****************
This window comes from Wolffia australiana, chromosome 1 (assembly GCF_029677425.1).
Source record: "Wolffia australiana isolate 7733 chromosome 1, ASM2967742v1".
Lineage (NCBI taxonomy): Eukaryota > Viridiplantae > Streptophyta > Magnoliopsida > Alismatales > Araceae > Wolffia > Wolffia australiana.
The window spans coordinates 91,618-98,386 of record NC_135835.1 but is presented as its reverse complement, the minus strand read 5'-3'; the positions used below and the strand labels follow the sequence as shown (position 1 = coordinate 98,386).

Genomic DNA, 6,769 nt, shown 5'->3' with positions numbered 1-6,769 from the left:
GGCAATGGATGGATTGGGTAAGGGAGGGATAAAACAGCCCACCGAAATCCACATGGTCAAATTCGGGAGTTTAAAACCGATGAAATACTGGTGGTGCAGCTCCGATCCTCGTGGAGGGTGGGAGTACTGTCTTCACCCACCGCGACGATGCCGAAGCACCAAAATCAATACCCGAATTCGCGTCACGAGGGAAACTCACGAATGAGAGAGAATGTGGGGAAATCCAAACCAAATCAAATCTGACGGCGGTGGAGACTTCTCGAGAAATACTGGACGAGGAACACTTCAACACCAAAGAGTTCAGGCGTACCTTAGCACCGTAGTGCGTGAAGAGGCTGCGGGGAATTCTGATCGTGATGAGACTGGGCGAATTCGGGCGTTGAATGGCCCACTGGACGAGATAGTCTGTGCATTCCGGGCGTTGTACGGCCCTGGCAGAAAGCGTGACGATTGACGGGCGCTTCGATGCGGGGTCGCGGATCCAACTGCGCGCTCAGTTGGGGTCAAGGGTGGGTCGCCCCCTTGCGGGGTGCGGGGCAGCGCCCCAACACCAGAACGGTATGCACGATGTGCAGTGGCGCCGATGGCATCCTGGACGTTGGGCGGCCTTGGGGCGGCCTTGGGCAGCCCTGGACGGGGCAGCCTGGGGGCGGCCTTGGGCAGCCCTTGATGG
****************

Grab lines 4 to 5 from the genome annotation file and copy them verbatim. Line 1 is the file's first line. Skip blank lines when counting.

The window spans coordinates 91,618-98,386 of record NC_135835.1 but is presented as its reverse complement, the minus strand read 5'-3'; the positions used below and the strand labels follow the sequence as shown (position 1 = coordinate 98,386).

Genomic DNA, 6,769 nt, shown 5'->3' with positions numbered 1-6,769 from the left: